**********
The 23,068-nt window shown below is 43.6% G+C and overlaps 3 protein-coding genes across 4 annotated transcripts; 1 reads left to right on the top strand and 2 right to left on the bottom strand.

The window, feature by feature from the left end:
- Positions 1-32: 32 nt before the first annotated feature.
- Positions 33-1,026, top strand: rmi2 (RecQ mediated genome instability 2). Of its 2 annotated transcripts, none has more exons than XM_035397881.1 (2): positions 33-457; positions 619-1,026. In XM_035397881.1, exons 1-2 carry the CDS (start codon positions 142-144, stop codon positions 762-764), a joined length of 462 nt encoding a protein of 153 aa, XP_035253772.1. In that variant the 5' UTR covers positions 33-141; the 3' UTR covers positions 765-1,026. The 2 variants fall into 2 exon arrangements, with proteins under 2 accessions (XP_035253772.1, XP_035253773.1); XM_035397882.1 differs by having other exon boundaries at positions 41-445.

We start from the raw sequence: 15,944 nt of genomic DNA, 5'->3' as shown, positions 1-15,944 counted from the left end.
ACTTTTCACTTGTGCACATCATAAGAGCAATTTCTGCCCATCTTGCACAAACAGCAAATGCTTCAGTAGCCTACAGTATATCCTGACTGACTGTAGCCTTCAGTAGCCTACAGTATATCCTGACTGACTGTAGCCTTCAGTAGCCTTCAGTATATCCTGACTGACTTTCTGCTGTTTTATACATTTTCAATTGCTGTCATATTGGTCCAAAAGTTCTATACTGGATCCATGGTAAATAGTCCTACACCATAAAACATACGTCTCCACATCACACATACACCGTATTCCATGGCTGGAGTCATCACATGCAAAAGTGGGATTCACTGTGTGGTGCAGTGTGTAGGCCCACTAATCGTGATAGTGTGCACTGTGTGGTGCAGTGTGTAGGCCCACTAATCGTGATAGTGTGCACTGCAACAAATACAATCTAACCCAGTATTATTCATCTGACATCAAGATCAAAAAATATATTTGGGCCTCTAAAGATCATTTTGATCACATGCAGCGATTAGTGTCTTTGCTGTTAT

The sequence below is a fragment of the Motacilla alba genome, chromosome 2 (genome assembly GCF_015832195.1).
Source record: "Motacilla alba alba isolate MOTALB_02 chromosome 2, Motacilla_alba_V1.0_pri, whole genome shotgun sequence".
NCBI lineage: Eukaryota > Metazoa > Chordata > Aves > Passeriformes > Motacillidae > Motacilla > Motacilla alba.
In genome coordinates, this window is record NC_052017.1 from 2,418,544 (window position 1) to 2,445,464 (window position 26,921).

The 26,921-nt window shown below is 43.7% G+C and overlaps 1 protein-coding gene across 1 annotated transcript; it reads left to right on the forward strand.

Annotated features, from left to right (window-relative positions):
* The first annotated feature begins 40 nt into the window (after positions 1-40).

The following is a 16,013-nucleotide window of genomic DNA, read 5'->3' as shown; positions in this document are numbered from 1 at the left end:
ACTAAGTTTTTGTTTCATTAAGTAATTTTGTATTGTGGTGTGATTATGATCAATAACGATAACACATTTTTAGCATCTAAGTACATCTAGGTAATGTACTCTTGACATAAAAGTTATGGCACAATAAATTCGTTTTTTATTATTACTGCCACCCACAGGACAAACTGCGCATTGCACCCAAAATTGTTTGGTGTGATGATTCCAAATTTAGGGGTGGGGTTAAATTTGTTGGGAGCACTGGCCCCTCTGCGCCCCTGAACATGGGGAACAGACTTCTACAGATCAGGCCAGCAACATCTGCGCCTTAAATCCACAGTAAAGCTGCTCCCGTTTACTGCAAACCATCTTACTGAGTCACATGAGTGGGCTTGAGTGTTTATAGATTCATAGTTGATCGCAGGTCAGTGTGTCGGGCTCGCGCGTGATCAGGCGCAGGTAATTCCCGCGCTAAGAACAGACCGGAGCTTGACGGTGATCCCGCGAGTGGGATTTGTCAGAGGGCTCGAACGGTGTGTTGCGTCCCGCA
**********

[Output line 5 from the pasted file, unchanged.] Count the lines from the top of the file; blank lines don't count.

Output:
We start from the raw sequence: 15,944 nt of genomic DNA, 5'->3' as shown, positions 1-15,944 counted from the left end.